The Hangover director Todd Phillips plays a sick and twisted joke on audience members that expect Joker to be a conventional superhero origin story.

Joker won the Best Film at the 2019 Venice International Film Festival and is absolutely brilliant, diabolically clever and deeply disturbing thanks to an unbelievable onscreen performance by Joaquin Phoenix as Arthur Fleck, a struggling clown and stand-up comedian in a garbage ridden Gotham who transforms with nefarious elegance into Joker, the arch enemy of Bruce Wayne aka Batman.

Joaquin Phoenix has delivered some stunning film performances first in Gus Van Sant’s To Die For and then for his Oscar nominated roles as the vicious Emperor Commodus in Ridley Scott’s Roman epic Gladiator (2000) followed by his performance as musician Johnny Cash in James Mangold’s Walk the Line (2005) and more recently as Freddie Quell in Paul Thomas Anderson’s The Master (2012).

Phoenix’s performance in Joker is utterly phenomenal as he physically transforms into Arthur Fleck, whose sinewy body holds a promise of vicious intent as he discovers that his mother Penny who he has to wash and bathe was discarded by the wealthy Thomas Wayne played by Brett Cullen (The Dark Knight Rises).

Arthur is told by an unsympathetic counselor that Gotham is cutting social services which includes his medication while in the mean streets his clown gigs are becoming increasingly hostile. He is attacked by juvenile delinquents for holding up a sign saying Everything Must Go.

Arthur’s desire to be a stand-up comedian is ridiculed on live Television by professional Talk Show host Murray Franklin superbly played by Oscar winner Robert de Niro (Raging Bull, The Godfather Part II).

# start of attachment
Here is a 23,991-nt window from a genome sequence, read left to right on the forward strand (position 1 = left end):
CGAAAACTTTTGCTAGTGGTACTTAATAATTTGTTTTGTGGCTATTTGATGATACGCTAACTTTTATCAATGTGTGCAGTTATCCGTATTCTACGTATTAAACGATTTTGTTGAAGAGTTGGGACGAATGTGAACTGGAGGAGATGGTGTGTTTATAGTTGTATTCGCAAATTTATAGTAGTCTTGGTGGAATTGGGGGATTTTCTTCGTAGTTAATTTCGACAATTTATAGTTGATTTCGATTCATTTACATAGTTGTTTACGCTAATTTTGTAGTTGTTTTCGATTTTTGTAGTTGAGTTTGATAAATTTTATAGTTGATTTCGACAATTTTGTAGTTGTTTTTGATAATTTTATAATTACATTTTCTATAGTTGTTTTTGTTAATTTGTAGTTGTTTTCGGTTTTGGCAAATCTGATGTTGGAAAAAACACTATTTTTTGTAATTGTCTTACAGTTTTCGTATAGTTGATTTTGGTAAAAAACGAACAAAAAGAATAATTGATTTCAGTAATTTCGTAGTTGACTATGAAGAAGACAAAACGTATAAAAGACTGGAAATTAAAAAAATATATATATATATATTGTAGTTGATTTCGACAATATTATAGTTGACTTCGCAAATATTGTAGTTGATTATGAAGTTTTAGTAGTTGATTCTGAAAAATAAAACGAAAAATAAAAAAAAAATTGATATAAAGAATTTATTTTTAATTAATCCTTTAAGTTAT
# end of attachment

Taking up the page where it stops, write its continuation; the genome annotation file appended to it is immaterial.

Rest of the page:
Amidst the gritty streets of Gotham, Arthur Fleck’s sanity slowly unravels, the ties that bind him to conventional behaviour prove useless as he comes off his meds and psychopathically starts killing entitled bullies on subway trains. An incessant smoker, Arthur watches the deterioration of his mother Penny played by Frances Conroy (The Tale, Shopgirl, Broken Flowers). After being invited onto Murray Franklin’s sarcastic talk show, Arthur paints on the clown make up and delivers a masterful narcissistic monologue, whereby the Joker is born. The results are riveting.

Arthur Fleck violently disregards the advice of his fellow clowns Randall played by Glenn Fleischer (Suburbicon) and Gary played by Leigh Gill (Fantastic Beasts and Where to Find Them) in a particularly disturbing scene which is both funny and scary. 

Joaquin Phoenix delivers an Oscar worthy performance as Arthur Fleck who transforms into Joker, a psychotic violent lunatic that thrives on chaos and disenchantment in a crowded Gotham overrun by ruthless men and an uncaring upper class. Not since Heath Ledger’s Oscar winning performance as The Joker in Christopher Nolan’s The Dark Knight, has there been an equally spine-chilling performance of this perennial and chaotic comic book villain.